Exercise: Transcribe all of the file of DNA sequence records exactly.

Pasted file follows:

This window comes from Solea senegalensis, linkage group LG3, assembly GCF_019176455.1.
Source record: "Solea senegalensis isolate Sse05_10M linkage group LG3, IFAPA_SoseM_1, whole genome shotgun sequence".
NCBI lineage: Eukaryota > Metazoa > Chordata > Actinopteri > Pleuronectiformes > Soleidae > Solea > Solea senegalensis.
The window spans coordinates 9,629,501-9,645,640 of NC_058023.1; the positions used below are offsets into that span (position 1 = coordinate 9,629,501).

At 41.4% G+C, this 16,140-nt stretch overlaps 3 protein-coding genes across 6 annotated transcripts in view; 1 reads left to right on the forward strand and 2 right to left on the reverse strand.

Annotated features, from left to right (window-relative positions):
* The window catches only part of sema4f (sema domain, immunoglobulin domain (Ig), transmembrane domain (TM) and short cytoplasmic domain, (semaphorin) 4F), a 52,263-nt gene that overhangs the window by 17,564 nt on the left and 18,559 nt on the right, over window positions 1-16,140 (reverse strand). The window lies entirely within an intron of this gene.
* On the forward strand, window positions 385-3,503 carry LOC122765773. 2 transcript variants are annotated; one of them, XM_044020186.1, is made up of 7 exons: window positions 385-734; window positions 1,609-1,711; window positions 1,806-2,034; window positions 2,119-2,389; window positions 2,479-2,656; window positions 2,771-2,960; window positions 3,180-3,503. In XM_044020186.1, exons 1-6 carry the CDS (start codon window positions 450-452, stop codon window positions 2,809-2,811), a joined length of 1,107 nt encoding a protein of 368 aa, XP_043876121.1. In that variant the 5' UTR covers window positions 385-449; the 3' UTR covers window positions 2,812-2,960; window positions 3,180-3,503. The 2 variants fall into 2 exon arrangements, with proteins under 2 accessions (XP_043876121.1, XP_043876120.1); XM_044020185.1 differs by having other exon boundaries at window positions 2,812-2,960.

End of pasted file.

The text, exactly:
This window comes from Solea senegalensis, linkage group LG3, assembly GCF_019176455.1.
Source record: "Solea senegalensis isolate Sse05_10M linkage group LG3, IFAPA_SoseM_1, whole genome shotgun sequence".
NCBI lineage: Eukaryota > Metazoa > Chordata > Actinopteri > Pleuronectiformes > Soleidae > Solea > Solea senegalensis.
The window spans coordinates 9,629,501-9,645,640 of NC_058023.1; the positions used below are offsets into that span (position 1 = coordinate 9,629,501).

At 41.4% G+C, this 16,140-nt stretch overlaps 3 protein-coding genes across 6 annotated transcripts in view; 1 reads left to right on the forward strand and 2 right to left on the reverse strand.

Annotated features, from left to right (window-relative positions):
* The window catches only part of sema4f (sema domain, immunoglobulin domain (Ig), transmembrane domain (TM) and short cytoplasmic domain, (semaphorin) 4F), a 52,263-nt gene that overhangs the window by 17,564 nt on the left and 18,559 nt on the right, over window positions 1-16,140 (reverse strand). The window lies entirely within an intron of this gene.
* On the forward strand, window positions 385-3,503 carry LOC122765773. 2 transcript variants are annotated; one of them, XM_044020186.1, is made up of 7 exons: window positions 385-734; window positions 1,609-1,711; window positions 1,806-2,034; window positions 2,119-2,389; window positions 2,479-2,656; window positions 2,771-2,960; window positions 3,180-3,503. In XM_044020186.1, exons 1-6 carry the CDS (start codon window positions 450-452, stop codon window positions 2,809-2,811), a joined length of 1,107 nt encoding a protein of 368 aa, XP_043876121.1. In that variant the 5' UTR covers window positions 385-449; the 3' UTR covers window positions 2,812-2,960; window positions 3,180-3,503. The 2 variants fall into 2 exon arrangements, with proteins under 2 accessions (XP_043876121.1, XP_043876120.1); XM_044020185.1 differs by having other exon boundaries at window positions 2,812-2,960.